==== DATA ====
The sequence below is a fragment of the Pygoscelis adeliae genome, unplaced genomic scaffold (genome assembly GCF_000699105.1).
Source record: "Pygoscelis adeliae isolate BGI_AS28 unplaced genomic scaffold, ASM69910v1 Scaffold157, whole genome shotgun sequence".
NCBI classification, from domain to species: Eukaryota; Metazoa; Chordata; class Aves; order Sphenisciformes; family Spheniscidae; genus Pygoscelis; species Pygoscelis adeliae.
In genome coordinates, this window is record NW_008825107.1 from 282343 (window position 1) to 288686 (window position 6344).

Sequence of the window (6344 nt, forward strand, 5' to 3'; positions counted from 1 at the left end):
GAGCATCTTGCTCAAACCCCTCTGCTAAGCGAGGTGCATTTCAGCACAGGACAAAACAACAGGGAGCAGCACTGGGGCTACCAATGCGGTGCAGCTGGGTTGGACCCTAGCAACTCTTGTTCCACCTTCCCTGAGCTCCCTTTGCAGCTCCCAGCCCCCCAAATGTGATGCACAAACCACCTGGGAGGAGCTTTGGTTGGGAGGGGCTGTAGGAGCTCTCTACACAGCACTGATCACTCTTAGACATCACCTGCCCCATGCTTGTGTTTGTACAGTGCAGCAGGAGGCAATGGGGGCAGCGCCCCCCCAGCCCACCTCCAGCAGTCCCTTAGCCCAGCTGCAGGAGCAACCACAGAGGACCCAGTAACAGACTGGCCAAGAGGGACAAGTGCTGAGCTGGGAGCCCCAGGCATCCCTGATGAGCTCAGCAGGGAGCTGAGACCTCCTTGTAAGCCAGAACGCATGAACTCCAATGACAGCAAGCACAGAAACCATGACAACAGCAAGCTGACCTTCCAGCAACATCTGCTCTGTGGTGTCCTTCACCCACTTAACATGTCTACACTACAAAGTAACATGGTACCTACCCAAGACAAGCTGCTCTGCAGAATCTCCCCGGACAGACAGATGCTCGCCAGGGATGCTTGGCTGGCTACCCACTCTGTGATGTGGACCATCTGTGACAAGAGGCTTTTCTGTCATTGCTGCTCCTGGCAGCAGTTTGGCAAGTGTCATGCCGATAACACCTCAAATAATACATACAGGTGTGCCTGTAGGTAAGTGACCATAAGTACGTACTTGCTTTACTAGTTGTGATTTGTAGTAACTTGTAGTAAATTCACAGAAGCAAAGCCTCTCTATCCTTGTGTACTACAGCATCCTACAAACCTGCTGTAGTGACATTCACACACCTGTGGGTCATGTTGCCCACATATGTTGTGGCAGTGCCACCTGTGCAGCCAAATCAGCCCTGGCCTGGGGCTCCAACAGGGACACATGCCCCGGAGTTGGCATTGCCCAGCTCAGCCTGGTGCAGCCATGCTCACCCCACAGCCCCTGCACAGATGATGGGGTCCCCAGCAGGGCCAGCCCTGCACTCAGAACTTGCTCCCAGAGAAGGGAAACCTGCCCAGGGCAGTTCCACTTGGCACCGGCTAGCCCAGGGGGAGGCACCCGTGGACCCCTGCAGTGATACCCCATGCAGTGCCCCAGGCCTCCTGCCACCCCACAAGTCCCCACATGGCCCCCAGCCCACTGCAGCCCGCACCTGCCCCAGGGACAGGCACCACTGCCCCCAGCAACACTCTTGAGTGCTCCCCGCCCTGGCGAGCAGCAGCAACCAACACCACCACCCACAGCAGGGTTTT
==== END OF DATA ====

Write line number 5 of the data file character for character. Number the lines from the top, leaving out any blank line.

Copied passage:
Sequence of the window (6344 nt, forward strand, 5' to 3'; positions counted from 1 at the left end):